Apple Stock: Conquering The Heights Of PC Performance (NASDAQ:AAPL)


Last October, Apple (AAPL) unveiled revolutionary processors, the M1 Pro and M1 Max, that brought desktop class performance to the new MacBook Pros. The PC world just yawned, pointing out that there were still CPUs and GPUs with more performance, even if they consumed vastly more power than Apple Silicon. But Apple wasn’t done. Apple’s new M1 Ultra shows how efficiency can translate into performance that even the latest Intel (INTC) desktop chips can’t match.

Johny Srouji


Apple’s processor guru introduces the M1 Ultra. Source: Apple.

“Peek Performance” event unveils the mighty M1 Ultra

There had been rumors floating around for some time that Apple had hidden a special die interconnect at the edge of the M1 Max that allowed two or even four M1 Max chips to be combined in a chiplet architecture. Those rumors turned out to be correct, at least for combining two chips. At Apple’s “Peek Performance” event on March 8, Apple unveiled the M1 Ultra. The M1 Ultra is two M1 Max chips joined through the special interface, called UltraFusion:

Apple M1 Ultra and M1 Max chips comparison


Source: Apple.

Everything simply doubles, including CPU and GPU cores, and memory capacity and bandwidth. The M1 Pro and Max had a relatively modest complement of 8 single threaded CPU Performance Cores, and this provided solid mid-range desktop level performance, but high end desktops from Intel or AMD (AMD) often feature 16 or more double-threaded cores. With 16 Performance Cores, M1 Ultra beats the highest performance Intel Alder Lake desktop chip, the Core i9-12900K in multicore benchmarks according to Apple:

M1 Ultra CPU performance versus power


Source: Apple

This claim actually makes sense for Geekbench multicore. The 12900K scores about 17,000 points, while the M1 Max scores about 12,000. Doubling the performance cores of the M1 Max won’t double the multicore score, but it will probably increase it by about 80% to 22,000, in line with Apple’s chart.

Of course, real world performance is another matter, but the massive memory bandwidth of the M1 Ultra should allow it to perform well in a wide variety of tasks. About the only area where Alder Lake will outperform the Ultra is in single core performance.

Apple chose to package the M1 Ultra in a form factor derived from the Mac Mini called the Mac Studio. It’s a very powerful system, but certainly not something that will appeal to PC enthusiasts. Instead, Apple is targeting its core constituency of “creative professionals”:

Apple Mac Studio


Apple wants to transform your studio. Source: Apple.

Apple Silicon’s quiet revolution

Last October, I wrote Apple Is About To Change The World Again, and I wasn’t disappointed by the “Unleashed” event that unveiled the new MacBook Pros. I bought a 16 inch MacBook Pro with the M1 Pro processor and have used and tested it extensively. I had been concerned that in scaling up the performance of the humble M1, Apple would have to give up some of its amazing efficiency, but the M1 Pro proved virtually identical in efficiency to the M1 while nearly doubling its performance.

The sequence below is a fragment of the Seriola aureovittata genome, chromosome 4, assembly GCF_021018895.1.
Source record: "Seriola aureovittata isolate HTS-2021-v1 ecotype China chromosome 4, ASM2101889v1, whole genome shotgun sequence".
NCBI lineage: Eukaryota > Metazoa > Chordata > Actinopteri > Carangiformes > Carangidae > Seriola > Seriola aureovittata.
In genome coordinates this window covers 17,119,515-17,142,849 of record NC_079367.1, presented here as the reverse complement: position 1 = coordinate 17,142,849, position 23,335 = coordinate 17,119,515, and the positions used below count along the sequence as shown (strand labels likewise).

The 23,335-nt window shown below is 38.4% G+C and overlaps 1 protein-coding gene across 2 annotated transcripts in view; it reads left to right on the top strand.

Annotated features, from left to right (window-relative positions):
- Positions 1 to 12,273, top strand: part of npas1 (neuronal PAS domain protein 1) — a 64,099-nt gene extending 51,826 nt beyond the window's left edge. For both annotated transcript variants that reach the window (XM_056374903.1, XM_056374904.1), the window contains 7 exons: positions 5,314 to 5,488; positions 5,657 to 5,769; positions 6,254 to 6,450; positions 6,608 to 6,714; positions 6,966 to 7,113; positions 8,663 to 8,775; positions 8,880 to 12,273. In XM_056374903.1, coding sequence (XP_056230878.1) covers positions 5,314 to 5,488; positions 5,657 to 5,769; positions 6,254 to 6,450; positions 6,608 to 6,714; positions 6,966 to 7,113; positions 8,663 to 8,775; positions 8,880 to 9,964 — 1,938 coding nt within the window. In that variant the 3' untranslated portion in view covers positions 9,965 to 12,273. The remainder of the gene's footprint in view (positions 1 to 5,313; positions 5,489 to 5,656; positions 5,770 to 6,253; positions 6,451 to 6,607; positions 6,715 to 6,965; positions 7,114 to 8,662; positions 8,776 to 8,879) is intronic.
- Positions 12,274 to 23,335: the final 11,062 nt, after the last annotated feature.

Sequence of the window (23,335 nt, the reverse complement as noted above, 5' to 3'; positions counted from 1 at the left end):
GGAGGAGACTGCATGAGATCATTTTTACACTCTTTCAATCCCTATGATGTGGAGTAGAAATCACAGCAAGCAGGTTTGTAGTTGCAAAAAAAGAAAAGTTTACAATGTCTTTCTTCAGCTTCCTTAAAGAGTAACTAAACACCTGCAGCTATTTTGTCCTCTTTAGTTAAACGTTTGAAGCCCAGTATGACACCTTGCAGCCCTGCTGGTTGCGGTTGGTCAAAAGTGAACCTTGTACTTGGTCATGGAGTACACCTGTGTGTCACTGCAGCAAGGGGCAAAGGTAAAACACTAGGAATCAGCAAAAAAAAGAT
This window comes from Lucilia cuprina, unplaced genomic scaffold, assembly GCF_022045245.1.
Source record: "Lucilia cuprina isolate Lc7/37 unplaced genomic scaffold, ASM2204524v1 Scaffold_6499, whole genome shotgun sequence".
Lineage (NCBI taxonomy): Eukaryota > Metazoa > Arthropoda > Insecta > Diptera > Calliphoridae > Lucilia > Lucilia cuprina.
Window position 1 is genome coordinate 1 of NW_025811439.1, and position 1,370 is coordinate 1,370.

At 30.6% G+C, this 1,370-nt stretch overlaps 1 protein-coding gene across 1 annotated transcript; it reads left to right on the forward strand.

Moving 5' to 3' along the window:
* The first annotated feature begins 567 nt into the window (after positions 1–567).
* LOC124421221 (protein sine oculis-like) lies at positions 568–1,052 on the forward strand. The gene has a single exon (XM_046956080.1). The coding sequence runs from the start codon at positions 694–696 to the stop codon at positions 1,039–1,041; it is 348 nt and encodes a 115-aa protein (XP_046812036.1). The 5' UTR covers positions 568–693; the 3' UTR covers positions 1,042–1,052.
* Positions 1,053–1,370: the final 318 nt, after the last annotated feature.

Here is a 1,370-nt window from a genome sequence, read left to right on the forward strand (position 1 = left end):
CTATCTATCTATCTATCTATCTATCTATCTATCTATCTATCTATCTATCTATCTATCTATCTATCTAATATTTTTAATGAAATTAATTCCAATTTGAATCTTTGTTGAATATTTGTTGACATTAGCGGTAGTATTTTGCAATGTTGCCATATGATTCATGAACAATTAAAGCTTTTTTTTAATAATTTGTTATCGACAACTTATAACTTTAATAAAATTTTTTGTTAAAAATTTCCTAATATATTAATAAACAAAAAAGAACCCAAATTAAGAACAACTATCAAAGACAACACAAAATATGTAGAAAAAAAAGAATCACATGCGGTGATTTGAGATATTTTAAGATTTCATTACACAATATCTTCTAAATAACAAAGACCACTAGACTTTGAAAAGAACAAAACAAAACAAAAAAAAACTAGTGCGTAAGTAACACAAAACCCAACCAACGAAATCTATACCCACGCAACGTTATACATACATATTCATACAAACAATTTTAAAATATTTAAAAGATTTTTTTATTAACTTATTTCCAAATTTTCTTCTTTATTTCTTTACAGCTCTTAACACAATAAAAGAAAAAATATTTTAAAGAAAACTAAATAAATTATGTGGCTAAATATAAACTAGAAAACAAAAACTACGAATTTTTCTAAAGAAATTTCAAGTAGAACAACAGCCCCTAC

The MacBook Pro has become my main home office computer, able to replace my Intel desktop at less than 1/4th the power consumption. The Mac tech review community were also similarly impressed, but that’s about as far as it went.

Mainstream PC reviewers basically ignored the efficiency advantage of Apple Silicon, preferring to focus on absolute performance, where there were always Intel or AMD chips that could do better. And as far as GPU performance was concerned, there was really no way for Apple Silicon to compete with discrete laptop GPUs from Nvidia (NVDA), let alone the desktop versions.

Then, Intel announced Alder Lake for laptops at CES. Intel was very explicit in its targeting of Apple Silicon in its media slide deck:

Intel Alder Lake Performance


Just to make sure everyone got this message, it was repeated in Three. Separate. Places. But efficiency was quietly forgotten, and early laptops such as the MSI GE76 that use the laptop version of Alder Lake were obese monsters that were largely unusable when not plugged in.

MSI GE76 Raider laptop.

Tom’s Hardware

Source: Tom’s Hardware MSI GE76 Review.

As I pointed out in my article on the Alder Lake laptop processor, Intel achieved its industry leading single core performance for Alder Lake by creating a package that would allow the chips to run at their rated Turbo Frequency indefinitely. In previous generations of Intel processors, Turbo Mode could only be sustained for roughly a minute before the processors would overheat.